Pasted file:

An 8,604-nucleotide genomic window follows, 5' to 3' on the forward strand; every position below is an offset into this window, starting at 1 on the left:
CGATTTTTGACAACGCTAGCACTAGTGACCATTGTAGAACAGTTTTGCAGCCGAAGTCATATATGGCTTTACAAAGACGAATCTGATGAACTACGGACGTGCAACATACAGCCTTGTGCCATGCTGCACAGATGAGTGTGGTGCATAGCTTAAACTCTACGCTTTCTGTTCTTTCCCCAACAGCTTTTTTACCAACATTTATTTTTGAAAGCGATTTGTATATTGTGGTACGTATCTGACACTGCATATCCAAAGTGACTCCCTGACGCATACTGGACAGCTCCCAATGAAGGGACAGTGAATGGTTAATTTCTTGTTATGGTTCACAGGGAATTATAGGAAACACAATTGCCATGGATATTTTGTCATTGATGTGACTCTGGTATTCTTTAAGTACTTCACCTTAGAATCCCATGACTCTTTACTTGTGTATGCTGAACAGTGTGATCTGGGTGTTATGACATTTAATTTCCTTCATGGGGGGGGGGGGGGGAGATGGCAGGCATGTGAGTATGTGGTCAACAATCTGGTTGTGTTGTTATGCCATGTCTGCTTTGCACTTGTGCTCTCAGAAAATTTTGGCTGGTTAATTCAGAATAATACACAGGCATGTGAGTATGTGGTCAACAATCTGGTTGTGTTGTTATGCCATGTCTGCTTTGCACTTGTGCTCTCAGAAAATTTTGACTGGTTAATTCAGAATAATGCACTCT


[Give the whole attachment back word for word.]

An 8,604-nucleotide genomic window follows, 5' to 3' on the forward strand; every position below is an offset into this window, starting at 1 on the left:
CGATTTTTGACAACGCTAGCACTAGTGACCATTGTAGAACAGTTTTGCAGCCGAAGTCATATATGGCTTTACAAAGACGAATCTGATGAACTACGGACGTGCAACATACAGCCTTGTGCCATGCTGCACAGATGAGTGTGGTGCATAGCTTAAACTCTACGCTTTCTGTTCTTTCCCCAACAGCTTTTTTACCAACATTTATTTTTGAAAGCGATTTGTATATTGTGGTACGTATCTGACACTGCATATCCAAAGTGACTCCCTGACGCATACTGGACAGCTCCCAATGAAGGGACAGTGAATGGTTAATTTCTTGTTATGGTTCACAGGGAATTATAGGAAACACAATTGCCATGGATATTTTGTCATTGATGTGACTCTGGTATTCTTTAAGTACTTCACCTTAGAATCCCATGACTCTTTACTTGTGTATGCTGAACAGTGTGATCTGGGTGTTATGACATTTAATTTCCTTCATGGGGGGGGGGGGGGGAGATGGCAGGCATGTGAGTATGTGGTCAACAATCTGGTTGTGTTGTTATGCCATGTCTGCTTTGCACTTGTGCTCTCAGAAAATTTTGGCTGGTTAATTCAGAATAATACACAGGCATGTGAGTATGTGGTCAACAATCTGGTTGTGTTGTTATGCCATGTCTGCTTTGCACTTGTGCTCTCAGAAAATTTTGACTGGTTAATTCAGAATAATGCACTCT